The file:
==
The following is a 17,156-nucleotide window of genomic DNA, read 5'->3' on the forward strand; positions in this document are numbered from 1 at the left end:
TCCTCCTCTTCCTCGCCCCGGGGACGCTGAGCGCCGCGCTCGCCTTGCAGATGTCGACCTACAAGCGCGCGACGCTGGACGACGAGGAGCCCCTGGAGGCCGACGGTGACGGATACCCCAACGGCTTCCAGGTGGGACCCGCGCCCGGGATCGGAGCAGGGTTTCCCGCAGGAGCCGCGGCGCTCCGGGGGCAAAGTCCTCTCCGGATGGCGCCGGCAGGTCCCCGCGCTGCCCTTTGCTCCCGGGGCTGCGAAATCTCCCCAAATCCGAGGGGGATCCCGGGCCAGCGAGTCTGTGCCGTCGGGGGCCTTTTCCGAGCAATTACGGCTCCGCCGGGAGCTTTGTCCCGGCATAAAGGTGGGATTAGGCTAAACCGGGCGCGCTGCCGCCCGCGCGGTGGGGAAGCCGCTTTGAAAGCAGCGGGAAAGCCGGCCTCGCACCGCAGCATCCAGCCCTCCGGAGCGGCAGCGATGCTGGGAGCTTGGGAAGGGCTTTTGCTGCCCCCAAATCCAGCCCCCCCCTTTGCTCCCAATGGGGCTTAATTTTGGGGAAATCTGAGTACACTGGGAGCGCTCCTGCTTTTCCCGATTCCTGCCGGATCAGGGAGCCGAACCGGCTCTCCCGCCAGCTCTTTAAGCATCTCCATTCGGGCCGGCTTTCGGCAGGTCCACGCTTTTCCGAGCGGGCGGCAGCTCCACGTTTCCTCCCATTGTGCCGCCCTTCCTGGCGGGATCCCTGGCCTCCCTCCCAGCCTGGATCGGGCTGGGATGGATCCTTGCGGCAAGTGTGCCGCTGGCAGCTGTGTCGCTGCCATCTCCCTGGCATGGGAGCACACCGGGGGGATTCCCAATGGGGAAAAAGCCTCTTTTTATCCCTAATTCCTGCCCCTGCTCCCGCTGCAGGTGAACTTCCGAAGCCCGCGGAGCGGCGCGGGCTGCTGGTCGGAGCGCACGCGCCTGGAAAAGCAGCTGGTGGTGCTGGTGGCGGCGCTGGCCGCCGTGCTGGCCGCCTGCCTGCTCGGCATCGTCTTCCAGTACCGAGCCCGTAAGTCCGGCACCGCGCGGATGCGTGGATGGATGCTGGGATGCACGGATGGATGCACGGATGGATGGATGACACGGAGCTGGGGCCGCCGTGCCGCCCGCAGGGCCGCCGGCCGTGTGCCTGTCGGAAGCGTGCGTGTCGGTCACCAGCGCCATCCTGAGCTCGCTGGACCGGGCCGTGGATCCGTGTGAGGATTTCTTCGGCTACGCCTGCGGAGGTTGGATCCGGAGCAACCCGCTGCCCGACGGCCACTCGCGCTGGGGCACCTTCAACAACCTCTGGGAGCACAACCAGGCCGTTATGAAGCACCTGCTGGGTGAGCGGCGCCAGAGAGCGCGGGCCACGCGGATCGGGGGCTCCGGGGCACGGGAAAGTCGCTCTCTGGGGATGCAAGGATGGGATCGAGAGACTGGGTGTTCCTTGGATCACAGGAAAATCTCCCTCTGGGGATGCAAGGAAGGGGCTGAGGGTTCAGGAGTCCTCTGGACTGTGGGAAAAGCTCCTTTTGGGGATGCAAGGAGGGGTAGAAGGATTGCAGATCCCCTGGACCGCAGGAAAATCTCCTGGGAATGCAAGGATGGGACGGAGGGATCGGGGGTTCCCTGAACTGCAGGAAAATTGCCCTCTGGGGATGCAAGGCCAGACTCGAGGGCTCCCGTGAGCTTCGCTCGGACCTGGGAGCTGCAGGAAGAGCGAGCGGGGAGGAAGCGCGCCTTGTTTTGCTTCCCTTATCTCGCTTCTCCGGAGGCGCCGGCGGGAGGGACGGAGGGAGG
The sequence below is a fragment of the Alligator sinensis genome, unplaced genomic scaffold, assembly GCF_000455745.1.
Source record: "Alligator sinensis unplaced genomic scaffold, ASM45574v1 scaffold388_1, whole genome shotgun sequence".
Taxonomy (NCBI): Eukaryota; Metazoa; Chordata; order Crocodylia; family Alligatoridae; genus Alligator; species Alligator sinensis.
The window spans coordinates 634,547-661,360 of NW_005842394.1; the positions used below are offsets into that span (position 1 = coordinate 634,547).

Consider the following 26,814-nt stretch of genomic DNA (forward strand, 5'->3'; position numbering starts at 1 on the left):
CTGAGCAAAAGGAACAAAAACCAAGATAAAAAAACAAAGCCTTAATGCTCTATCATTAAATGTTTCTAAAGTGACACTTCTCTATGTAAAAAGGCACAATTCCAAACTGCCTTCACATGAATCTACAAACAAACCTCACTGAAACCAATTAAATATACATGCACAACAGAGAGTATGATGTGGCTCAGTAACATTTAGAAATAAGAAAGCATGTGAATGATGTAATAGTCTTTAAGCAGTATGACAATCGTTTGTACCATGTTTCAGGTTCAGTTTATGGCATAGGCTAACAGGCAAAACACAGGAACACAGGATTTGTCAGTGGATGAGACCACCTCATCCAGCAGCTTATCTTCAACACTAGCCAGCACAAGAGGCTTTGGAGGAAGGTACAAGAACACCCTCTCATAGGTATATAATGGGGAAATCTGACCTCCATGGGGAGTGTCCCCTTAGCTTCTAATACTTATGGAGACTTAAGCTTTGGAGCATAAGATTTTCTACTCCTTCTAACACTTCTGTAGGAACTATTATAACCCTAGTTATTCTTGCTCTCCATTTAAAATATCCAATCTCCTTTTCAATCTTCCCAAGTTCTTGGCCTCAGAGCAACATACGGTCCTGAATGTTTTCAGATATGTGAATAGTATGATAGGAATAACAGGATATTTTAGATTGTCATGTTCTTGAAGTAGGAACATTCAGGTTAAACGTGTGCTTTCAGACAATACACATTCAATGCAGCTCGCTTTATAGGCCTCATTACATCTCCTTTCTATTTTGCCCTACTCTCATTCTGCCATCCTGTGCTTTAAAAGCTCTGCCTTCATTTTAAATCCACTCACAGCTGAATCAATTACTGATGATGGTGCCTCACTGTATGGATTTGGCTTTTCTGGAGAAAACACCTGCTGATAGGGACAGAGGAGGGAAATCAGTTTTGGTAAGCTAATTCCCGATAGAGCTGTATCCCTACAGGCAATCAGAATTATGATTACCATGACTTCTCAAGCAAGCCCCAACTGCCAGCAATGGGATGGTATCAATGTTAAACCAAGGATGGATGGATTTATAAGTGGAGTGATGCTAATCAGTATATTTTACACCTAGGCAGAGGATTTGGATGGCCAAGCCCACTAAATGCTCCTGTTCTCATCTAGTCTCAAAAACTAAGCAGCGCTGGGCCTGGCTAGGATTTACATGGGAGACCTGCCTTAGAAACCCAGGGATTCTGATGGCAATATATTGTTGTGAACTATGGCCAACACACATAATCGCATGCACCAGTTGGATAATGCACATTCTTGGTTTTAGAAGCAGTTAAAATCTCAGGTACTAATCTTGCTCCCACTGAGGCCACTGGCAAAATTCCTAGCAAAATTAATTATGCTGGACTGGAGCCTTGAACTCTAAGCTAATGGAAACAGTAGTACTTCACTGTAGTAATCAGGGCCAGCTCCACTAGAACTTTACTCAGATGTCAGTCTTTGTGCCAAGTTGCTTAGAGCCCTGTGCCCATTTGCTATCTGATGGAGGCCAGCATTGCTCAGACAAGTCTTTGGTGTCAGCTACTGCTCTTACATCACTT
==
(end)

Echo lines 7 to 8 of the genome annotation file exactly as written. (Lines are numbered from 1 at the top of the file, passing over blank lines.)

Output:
Consider the following 26,814-nt stretch of genomic DNA (forward strand, 5'->3'; position numbering starts at 1 on the left):
CTGAGCAAAAGGAACAAAAACCAAGATAAAAAAACAAAGCCTTAATGCTCTATCATTAAATGTTTCTAAAGTGACACTTCTCTATGTAAAAAGGCACAATTCCAAACTGCCTTCACATGAATCTACAAACAAACCTCACTGAAACCAATTAAATATACATGCACAACAGAGAGTATGATGTGGCTCAGTAACATTTAGAAATAAGAAAGCATGTGAATGATGTAATAGTCTTTAAGCAGTATGACAATCGTTTGTACCATGTTTCAGGTTCAGTTTATGGCATAGGCTAACAGGCAAAACACAGGAACACAGGATTTGTCAGTGGATGAGACCACCTCATCCAGCAGCTTATCTTCAACACTAGCCAGCACAAGAGGCTTTGGAGGAAGGTACAAGAACACCCTCTCATAGGTATATAATGGGGAAATCTGACCTCCATGGGGAGTGTCCCCTTAGCTTCTAATACTTATGGAGACTTAAGCTTTGGAGCATAAGATTTTCTACTCCTTCTAACACTTCTGTAGGAACTATTATAACCCTAGTTATTCTTGCTCTCCATTTAAAATATCCAATCTCCTTTTCAATCTTCCCAAGTTCTTGGCCTCAGAGCAACATACGGTCCTGAATGTTTTCAGATATGTGAATAGTATGATAGGAATAACAGGATATTTTAGATTGTCATGTTCTTGAAGTAGGAACATTCAGGTTAAACGTGTGCTTTCAGACAATACACATTCAATGCAGCTCGCTTTATAGGCCTCATTACATCTCCTTTCTATTTTGCCCTACTCTCATTCTGCCATCCTGTGCTTTAAAAGCTCTGCCTTCATTTTAAATCCACTCACAGCTGAATCAATTACTGATGATGGTGCCTCACTGTATGGATTTGGCTTTTCTGGAGAAAACACCTGCTGATAGGGACAGAGGAGGGAAATCAGTTTTGGTAAGCTAATTCCCGATAGAGCTGTATCCCTACAGGCAATCAGAATTATGATTACCATGACTTCTCAAGCAAGCCCCAACTGCCAGCAATGGGATGGTATCAATGTTAAACCAAGGATGGATGGATTTATAAGTGGAGTGATGCTAATCAGTATATTTTACACCTAGGCAGAGGATTTGGATGGCCAAGCCCACTAAATGCTCCTGTTCTCATCTAGTCTCAAAAACTAAGCAGCGCTGGGCCTGGCTAGGATTTACATGGGAGACCTGCCTTAGAAACCCAGGGATTCTGATGGCAATATATTGTTGTGAACTATGGCCAACACACATAATCGCATGCACCAGTTGGATAATGCACATTCTTGGTTTTAGAAGCAGTTAAAATCTCAGGTACTAATCTTGCTCCCACTGAGGCCACTGGCAAAATTCCTAGCAAAATTAATTATGCTGGACTGGAGCCTTGAACTCTAAGCTAATGGAAACAGTAGTACTTCACTGTAGTAATCAGGGCCAGCTCCACTAGAACTTTACTCAGATGTCAGTCTTTGTGCCAAGTTGCTTAGAGCCCTGTGCCCATTTGCTATCTGATGGAGGCCAGCATTGCTCAGACAAGTCTTTGGTGTCAGCTACTGCTCTTACATCACTT